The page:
Running Time: 125 minutes
MPAA Rating: PG-13
Format: Widescreen 2.35:1, 16x9 enhanced
Audio: Dolby Digital 5.1, Dolby Digital Surround
Languages: English, French
Subtitles: English
Region: 1
MSRP: $19.98

Own It!
The Mummy (1999)

Universal's subtle black-and-white 1932 horror movie is here re-imagined as a swashbuckling action picture with some horror elements. That might be considered as a comment on the late 90's in general, but for once the result is enjoyable.

Competing teams of archeologists succeed in finding Hamunaptra, the legendary Egyptian City of the Dead. One explorer- the one only in it for knowledge, not treasure, played by Rachel Weisz - reads the wrong page from the Book of the Dead (when will they ever learn?) And resurrects Imhotep, a sorcerer mummified alive for various crimes against the state. Now awesomely powerful, the mummy stalks the archeologists, stealing their life essences and body parts to reconstitute his own body, and reclaiming their stolen treasures, which will make him invincible. It is up to Weisz, soldier of fortune Brendan Fraser, and John Hannah as the worst Egyptologist alive to stop Imohotep before he kills them... or worse.

Director Stephen Sommers offers up a hugely entertaining movie, with enough comedy and action to keep things moving between horrific moments. Though Arnold Vosloo initially seems an odd choice for Imhotep, his presence and size is a good match for Brendan Fraser, who makes a cracking good action hero; Weisz is an alluring, not totally helpless damsel in distress, and Kevin J. O'Connor a suitably weaselly monster lackey. The CGI effects by ILM, on the other hand, range from the extraordinary to the simply bad.

I will admit, I have only seen The Mummy in widescreen, first in the theater, then VHS, and now on DVD, and cannot imagine seeing it in the truncated form of a pan-and-scan transfer. The DVD is predictably superior to the VHS, with truer blacks and enough detail to actually appreciate the abundant design work on display. The layer switch is a tad obvious, but over so quickly, it's hard to niggle. Once more, a music 'sting' during the switchovers on the interactive menus is recorded so loudly, late-night viewing while the kiddies are asleep is not recommended.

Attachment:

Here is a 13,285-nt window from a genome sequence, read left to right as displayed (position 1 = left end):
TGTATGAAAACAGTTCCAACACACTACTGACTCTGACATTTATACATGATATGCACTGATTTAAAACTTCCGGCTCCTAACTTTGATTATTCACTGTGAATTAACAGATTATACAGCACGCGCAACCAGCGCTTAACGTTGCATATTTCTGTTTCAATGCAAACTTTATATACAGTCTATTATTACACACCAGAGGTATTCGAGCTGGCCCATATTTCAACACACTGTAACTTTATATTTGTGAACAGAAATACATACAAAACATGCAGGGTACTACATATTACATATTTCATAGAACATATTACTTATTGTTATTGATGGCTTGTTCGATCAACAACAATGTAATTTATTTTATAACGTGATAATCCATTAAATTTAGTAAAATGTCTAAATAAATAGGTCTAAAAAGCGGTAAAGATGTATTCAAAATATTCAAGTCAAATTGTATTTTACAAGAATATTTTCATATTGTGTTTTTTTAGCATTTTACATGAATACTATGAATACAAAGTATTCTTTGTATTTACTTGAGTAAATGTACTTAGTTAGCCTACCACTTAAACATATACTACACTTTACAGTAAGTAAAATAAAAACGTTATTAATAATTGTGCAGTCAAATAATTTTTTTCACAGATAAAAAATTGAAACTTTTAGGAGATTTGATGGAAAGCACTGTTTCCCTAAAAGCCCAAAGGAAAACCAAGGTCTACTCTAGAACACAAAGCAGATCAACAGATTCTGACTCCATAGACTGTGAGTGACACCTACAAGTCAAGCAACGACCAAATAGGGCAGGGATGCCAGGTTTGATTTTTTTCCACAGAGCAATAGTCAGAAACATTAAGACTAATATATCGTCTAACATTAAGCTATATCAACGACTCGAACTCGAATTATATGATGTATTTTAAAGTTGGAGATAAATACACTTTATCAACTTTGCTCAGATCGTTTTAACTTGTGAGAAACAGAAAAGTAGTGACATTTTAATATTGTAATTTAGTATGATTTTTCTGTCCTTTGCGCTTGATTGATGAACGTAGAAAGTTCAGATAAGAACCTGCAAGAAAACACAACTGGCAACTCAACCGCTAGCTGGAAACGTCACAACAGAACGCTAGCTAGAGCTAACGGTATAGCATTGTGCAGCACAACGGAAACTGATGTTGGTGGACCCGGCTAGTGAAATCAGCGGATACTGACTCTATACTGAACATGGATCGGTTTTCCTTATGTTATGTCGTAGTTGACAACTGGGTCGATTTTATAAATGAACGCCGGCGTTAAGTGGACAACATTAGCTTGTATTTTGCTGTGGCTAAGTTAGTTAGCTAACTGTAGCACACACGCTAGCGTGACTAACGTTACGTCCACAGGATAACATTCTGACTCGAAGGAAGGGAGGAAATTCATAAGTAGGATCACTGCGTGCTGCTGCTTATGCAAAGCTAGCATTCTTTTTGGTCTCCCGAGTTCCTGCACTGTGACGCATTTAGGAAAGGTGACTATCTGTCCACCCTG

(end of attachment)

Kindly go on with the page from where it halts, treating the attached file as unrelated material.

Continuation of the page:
This disc is a CGI fan's dream: a long featurette (over 45 minutes!), 'Making A Better Mummy', follows the various design teams working on the almost-totally CGI title character, describing their works and achievement in Geek Overkill terms. A second FX section takes five major effect sequences through their four basic stages, from Plate Photography through Finished Film. Audio commentary by director Sommers and his film editor is by turns entertaining and informative - Sommers is particularly fond of pointing out continuity errors and shadows of film crew members. In addition, there is a glossary of Egyptian terms and customs to provide background, five deleted scenes (and good riddance), filmographies (with trailers for Gods and Monsters and Darkman II hidden in Fraser's and Vosloo's entries), the mandatory theatrical trailers and features for owners of DVD-ROMs.

Perhaps the only false note struck in this package is the 'Universal Showcase', which contains trailers for End of Days and For Love of the Game, neither of which - to be kind - managed to duplicate The Mummy's box office draw.

Dr. Freex